South American Soccer Leader Napout Backs Platini for FIFA Head

Michel Platini
UEFA President Michel Platini. Photographer: Shaun Botterill/Getty Images

Michel Platini’s decision to run to replace FIFA president Sepp Blatter is “great news” for soccer, according to the head of the sport in South America.

Platini, the Frenchman who heads European soccer governing body UEFA, confirmed yesterday that he would stand in February’s election to replace Blatter, who’s been forced to quit the sport’s global organization because of a corruption scandal.

“Platini is a great person,” Juan Angel Napout, who heads 10-nation Conmebol, said by e-mail. “We share his vision in looking into the future and think without any doubt that he is the right person for the job.”

Napout’s support follows that of the Asian soccer president Sheikh Salman and underlines why Platini, recognized as one of the best athletes to have played the game, is considered the favorite to win the election.

Platini has been suggested as a replacement for 79-year-old Blatter for several years, and speculation grew when Blatter announced June 2 that he would quit. Platini, whose been UEFA leader since 2007, consulted soccer leaders before making yesterday’s announcement.

“This was a very personal, carefully considered decision, one in which I weighed up the future of football alongside my own future,” Platini said in a letter sent to all of FIFA’s 209 members.

Platini has yet to give details of reforms he would push for to help FIFA recover from its current crisis. The Frenchman worked with Blatter before becoming one of his fiercest internal critics. He’s also been on FIFA’s much-criticized executive committee since 2002.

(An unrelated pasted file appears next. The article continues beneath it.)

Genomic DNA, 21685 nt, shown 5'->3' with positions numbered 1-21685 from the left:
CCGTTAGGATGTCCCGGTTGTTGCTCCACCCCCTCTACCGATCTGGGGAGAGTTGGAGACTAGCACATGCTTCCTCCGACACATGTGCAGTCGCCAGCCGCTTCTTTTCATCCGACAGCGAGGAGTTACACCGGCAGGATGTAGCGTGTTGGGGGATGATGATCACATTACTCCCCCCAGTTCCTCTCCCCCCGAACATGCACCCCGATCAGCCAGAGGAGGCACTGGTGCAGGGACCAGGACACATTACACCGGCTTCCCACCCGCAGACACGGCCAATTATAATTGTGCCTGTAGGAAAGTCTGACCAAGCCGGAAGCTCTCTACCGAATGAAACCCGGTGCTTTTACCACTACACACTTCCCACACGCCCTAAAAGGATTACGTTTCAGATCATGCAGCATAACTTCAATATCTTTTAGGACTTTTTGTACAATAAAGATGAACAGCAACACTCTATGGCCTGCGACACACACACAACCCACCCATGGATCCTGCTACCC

Blatter’s opponent in May’s election, Jordan’s Prince Ali bin Al Hussein, who had been backed by Platini, said the UEFA leader wouldn’t be a good choice for FIFA president.

“What is clear is that FIFA needs new, independent leadership, untainted by the practices of the past,” Ali said in a statement.

Napout, who became Conmebol president in March, is responsible for trying to clean up his organization, which is at the heart of many of the allegations of corruption made by the U.S. Department of Justice in May. Officials who held dual posts at the South American and FIFA levels received more than $100 million in bribes and kickbacks, the U.S. charges allege.

“He really comes from football and knows whats needed to make changes for good,” Napout said of Platini. “We have met Michel long ago and we have supported him since.”

One of Platini’s rivals in the election, Chung Mong Joon, a FIFA honorary vice president and the second-largest shareholder in South Korean shipbuilder Hyundai Heavy Industries Co., said Platini is unlikely to be the reforming figure FIFA needs.

“Platini enjoys institutional support from the current structure of FIFA,” he told the BBC. “Platini is good for football, but whether he can be a good FIFA president? I don’t think so. He is a product of the current FIFA system.”

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